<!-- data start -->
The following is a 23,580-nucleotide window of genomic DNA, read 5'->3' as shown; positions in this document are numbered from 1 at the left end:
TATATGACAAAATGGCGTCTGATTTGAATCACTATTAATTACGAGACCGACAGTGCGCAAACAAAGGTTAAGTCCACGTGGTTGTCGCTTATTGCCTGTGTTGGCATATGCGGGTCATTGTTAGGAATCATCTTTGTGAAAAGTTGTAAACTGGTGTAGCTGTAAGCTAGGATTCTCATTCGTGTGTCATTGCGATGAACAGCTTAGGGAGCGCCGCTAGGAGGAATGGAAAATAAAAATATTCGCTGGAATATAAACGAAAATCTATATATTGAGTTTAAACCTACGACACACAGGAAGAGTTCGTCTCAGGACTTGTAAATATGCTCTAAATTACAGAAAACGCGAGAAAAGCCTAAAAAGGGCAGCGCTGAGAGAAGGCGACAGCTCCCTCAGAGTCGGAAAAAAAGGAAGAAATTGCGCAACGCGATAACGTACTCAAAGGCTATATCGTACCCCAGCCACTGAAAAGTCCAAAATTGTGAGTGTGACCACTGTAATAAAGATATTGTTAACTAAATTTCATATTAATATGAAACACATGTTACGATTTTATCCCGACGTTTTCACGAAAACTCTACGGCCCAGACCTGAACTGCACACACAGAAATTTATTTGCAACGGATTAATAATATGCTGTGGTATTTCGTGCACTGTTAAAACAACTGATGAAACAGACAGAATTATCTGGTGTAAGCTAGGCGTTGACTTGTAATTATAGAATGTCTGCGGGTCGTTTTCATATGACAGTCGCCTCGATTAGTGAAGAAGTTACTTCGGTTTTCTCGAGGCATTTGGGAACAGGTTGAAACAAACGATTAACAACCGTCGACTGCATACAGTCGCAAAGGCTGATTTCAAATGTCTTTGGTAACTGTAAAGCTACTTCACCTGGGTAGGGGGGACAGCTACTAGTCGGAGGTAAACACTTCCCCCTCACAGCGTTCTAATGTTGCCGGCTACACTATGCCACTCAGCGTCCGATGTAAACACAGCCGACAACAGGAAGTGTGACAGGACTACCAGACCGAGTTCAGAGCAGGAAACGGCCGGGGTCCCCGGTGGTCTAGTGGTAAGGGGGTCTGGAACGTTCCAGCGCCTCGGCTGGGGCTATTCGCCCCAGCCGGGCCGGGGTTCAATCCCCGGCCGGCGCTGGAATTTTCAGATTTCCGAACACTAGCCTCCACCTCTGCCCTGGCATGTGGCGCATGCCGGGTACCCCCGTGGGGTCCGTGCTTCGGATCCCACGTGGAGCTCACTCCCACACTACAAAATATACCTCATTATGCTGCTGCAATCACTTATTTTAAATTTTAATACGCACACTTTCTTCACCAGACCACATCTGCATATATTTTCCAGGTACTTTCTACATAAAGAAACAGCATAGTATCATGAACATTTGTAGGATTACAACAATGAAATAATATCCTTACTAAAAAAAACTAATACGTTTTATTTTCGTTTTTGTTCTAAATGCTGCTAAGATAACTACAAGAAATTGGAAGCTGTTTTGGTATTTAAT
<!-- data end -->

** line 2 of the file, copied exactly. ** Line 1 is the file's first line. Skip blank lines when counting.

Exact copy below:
TATATGACAAAATGGCGTCTGATTTGAATCACTATTAATTACGAGACCGACAGTGCGCAAACAAAGGTTAAGTCCACGTGGTTGTCGCTTATTGCCTGTGTTGGCATATGCGGGTCATTGTTAGGAATCATCTTTGTGAAAAGTTGTAAACTGGTGTAGCTGTAAGCTAGGATTCTCATTCGTGTGTCATTGCGATGAACAGCTTAGGGAGCGCCGCTAGGAGGAATGGAAAATAAAAATATTCGCTGGAATATAAACGAAAATCTATATATTGAGTTTAAACCTACGACACACAGGAAGAGTTCGTCTCAGGACTTGTAAATATGCTCTAAATTACAGAAAACGCGAGAAAAGCCTAAAAAGGGCAGCGCTGAGAGAAGGCGACAGCTCCCTCAGAGTCGGAAAAAAAGGAAGAAATTGCGCAACGCGATAACGTACTCAAAGGCTATATCGTACCCCAGCCACTGAAAAGTCCAAAATTGTGAGTGTGACCACTGTAATAAAGATATTGTTAACTAAATTTCATATTAATATGAAACACATGTTACGATTTTATCCCGACGTTTTCACGAAAACTCTACGGCCCAGACCTGAACTGCACACACAGAAATTTATTTGCAACGGATTAATAATATGCTGTGGTATTTCGTGCACTGTTAAAACAACTGATGAAACAGACAGAATTATCTGGTGTAAGCTAGGCGTTGACTTGTAATTATAGAATGTCTGCGGGTCGTTTTCATATGACAGTCGCCTCGATTAGTGAAGAAGTTACTTCGGTTTTCTCGAGGCATTTGGGAACAGGTTGAAACAAACGATTAACAACCGTCGACTGCATACAGTCGCAAAGGCTGATTTCAAATGTCTTTGGTAACTGTAAAGCTACTTCACCTGGGTAGGGGGGACAGCTACTAGTCGGAGGTAAACACTTCCCCCTCACAGCGTTCTAATGTTGCCGGCTACACTATGCCACTCAGCGTCCGATGTAAACACAGCCGACAACAGGAAGTGTGACAGGACTACCAGACCGAGTTCAGAGCAGGAAACGGCCGGGGTCCCCGGTGGTCTAGTGGTAAGGGGGTCTGGAACGTTCCAGCGCCTCGGCTGGGGCTATTCGCCCCAGCCGGGCCGGGGTTCAATCCCCGGCCGGCGCTGGAATTTTCAGATTTCCGAACACTAGCCTCCACCTCTGCCCTGGCATGTGGCGCATGCCGGGTACCCCCGTGGGGTCCGTGCTTCGGATCCCACGTGGAGCTCACTCCCACACTACAAAATATACCTCATTATGCTGCTGCAATCACTTATTTTAAATTTTAATACGCACACTTTCTTCACCAGACCACATCTGCATATATTTTCCAGGTACTTTCTACATAAAGAAACAGCATAGTATCATGAACATTTGTAGGATTACAACAATGAAATAATATCCTTACTAAAAAAAACTAATACGTTTTATTTTCGTTTTTGTTCTAAATGCTGCTAAGATAACTACAAGAAATTGGAAGCTGTTTTGGTATTTAAT